Still, we have had good days. There was a fine win way back in 1962, a match distinguished by some magnificent tackling from our openside wing-forward Ronnie Glasgow. Glasgow was as destructive an openside as any Scot I’ve seen with the exception of the great Douglas Elliot. It was ridiculous that he got only a handful of caps, the penalty for playing for unfashionable clubs, Gordonians and Dunfermline.
Today’s Scotland team is unusual in that it is drawn entirely from home-based clubs, not something that has happened often in our history. There is one notable precedent: Jim Aitken’s 1984 side. Cardiff was our first match in what proved to be a Grand Slam year. Incidentally, one of our tries that afternoon was created by means of a well-rehearsed tap-penalty move. I don’t know when I’ve last seen such a thing in the professional game and I can’t for the life of me think why. Very often, when awarded a free-kick, a side opts for a scrum. This is weird considering how often scrum penalties are conceded, sometimes even by a pack that has seemed to be dominant.
Despite injuries and the unavailability of, among others, Finn Russell, Greig Laidlaw and Sean Maitland, this looks a pretty good Scotland team, with a nice mixture of experience and youth – to which one might add that some of the experienced are also still youthful, Jonny Gray for example. If you are good enough and stay fit you can pick up an awful lot of caps in a very short time these days. I read this week that – potentially – an England player could collect 20 caps from now till next November. This would, I think, require England to reach the World Cup final in Japan. It used to take four or five years to earn that many caps.
Some fear that Scotland today may be a bit lacking in carrying-power in the back row. This may be true. Ryan Wilson at 8 has many virtues but isn’t noted for driving deep into the opposition defence. Still, there should be nothing like the expression of such doubts to motivate a player.
This is something that the wily old Welsh coach Warren Gatland knows very well. This week he has been stirring up his prop Dillon Lewis by remarking that Danny Wilson, head coach at Cardiff Blues till he became Scotland’s defence coach recently, “unfortunately did not rate Dillon that highly”.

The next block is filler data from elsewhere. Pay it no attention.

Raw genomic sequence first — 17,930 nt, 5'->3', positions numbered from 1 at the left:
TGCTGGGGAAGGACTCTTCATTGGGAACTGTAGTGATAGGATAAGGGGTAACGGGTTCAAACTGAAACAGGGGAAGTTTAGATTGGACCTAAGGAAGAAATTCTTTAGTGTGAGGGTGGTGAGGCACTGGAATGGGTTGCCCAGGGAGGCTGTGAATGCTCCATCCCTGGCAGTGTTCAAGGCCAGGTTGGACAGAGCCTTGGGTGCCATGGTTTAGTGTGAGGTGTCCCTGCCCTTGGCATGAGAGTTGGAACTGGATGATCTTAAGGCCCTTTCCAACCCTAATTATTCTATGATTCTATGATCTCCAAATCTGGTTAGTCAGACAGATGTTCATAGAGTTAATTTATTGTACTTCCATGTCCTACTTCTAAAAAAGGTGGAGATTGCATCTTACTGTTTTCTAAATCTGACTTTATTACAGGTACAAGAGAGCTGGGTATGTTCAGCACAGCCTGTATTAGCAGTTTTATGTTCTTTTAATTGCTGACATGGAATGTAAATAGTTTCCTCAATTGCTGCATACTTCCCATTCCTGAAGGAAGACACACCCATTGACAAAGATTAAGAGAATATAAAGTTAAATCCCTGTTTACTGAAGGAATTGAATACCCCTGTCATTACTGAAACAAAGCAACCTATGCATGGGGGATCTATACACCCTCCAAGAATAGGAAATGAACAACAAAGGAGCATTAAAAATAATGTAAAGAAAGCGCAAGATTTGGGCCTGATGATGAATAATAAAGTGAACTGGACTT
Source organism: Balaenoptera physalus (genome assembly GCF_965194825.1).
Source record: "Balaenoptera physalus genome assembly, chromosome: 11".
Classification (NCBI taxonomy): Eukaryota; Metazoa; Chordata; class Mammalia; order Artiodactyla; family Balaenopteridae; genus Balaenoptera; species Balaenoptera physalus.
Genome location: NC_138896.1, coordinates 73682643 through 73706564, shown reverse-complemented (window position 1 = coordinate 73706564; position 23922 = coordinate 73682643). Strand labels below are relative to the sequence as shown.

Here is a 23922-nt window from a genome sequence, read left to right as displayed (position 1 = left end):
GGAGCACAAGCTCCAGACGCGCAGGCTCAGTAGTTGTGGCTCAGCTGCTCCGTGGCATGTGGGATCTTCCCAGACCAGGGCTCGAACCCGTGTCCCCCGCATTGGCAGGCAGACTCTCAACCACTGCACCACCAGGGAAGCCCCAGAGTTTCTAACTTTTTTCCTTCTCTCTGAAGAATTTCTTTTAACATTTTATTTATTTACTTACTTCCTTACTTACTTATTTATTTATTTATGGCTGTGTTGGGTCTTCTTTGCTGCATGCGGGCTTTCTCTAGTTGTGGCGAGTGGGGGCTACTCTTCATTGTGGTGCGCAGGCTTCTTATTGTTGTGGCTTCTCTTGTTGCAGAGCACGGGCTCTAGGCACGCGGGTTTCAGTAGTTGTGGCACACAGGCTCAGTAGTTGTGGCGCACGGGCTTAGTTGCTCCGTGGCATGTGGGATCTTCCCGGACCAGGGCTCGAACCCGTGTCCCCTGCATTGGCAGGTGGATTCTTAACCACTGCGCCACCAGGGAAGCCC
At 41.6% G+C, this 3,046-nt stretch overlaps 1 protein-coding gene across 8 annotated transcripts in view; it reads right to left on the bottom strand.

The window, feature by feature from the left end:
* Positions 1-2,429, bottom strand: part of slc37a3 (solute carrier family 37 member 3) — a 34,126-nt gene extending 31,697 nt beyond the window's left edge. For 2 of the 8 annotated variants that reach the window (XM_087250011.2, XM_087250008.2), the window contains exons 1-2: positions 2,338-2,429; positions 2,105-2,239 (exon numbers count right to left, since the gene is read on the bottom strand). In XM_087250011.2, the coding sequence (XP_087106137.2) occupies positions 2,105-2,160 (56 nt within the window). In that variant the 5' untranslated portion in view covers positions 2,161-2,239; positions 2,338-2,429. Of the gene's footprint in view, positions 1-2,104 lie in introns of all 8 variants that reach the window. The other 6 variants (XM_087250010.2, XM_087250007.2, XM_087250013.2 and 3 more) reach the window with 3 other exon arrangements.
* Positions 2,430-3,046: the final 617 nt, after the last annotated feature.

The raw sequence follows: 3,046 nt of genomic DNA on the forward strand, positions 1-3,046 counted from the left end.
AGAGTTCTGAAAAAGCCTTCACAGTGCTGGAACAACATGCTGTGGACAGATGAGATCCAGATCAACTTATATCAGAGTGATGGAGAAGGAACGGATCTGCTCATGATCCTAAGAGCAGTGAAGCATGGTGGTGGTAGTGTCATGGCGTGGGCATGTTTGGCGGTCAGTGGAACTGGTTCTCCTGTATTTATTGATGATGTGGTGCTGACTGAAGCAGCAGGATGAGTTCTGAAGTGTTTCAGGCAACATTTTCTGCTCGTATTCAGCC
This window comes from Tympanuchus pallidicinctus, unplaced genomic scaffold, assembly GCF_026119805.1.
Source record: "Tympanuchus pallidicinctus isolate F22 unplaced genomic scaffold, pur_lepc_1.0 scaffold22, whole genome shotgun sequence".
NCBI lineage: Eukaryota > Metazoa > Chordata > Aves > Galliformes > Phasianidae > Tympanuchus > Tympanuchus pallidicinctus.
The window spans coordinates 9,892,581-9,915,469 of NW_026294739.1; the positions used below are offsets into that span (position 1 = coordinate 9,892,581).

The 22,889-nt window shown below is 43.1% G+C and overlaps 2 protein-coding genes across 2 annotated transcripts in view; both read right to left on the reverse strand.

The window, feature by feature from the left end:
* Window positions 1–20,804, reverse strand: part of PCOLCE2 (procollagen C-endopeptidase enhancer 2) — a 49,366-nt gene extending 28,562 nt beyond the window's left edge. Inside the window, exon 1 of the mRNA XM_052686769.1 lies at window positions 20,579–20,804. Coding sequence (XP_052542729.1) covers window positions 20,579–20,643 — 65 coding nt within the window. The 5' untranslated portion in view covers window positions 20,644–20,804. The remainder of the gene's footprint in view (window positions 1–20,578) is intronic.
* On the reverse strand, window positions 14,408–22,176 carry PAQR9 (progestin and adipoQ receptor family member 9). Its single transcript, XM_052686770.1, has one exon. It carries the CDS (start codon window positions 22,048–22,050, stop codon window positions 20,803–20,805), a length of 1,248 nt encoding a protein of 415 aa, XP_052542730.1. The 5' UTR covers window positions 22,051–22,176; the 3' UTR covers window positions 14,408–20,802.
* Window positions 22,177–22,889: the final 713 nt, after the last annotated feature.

To some extent, Alex Dunbar at 12 should compensate for any inadequacy in the ball-carrying department. Fully fit, as we hope he now is after a series of injuries over the last couple of years, few midfield backs are capable of going as hard at the midfield defence and putting his forwards on the front foot. His general alertness, handling skills and defence are all good but, in this particular team at least, it is his ability to get well over the gain-line that may be most valuable.
It may be a rather unusual match. Though there is a trophy to be won – the Doddie Weir Cup – playing a Six Nations rival in a one-off match, nothing to do with the Six Nations or the World Cup, seems a bit strange. In November internationals we usually host sides from overseas. Here we have two teams made up of players who confront each other week-in week-out in the Guinness Pro14.
Still there is much of interest, especially but not only in individual performances. Wales have given a first cap to the Ospreys wing Luke Morgan who has spent most of the last half-dozen years on the IRB Sevens circuit. He has till now been deemed too small for 15-a-side international rugby. Lee Jones on Scotland’s left wing today should shake his hand. When he was with Edinburgh, the head coach Alan Solomons, in effect, told him he had no use for him because he preferred to have big wings. Lee who had been capped four times by Andy Robinson then returned to the Sevens circuit before Gregor Townsend recalled him to Glasgow and revived his 15-a-side career.
On the Scotland bench today we also have the very promising Hawick youngster Darcy Graham, another who makes up in skill, speed and determination what he lacks in inches. With wings like Luke Morgan, Lee Jones and Darcy Graham we can even begin to revive the old claim that rugby is a game for players of all sizes and shapes. Perhaps.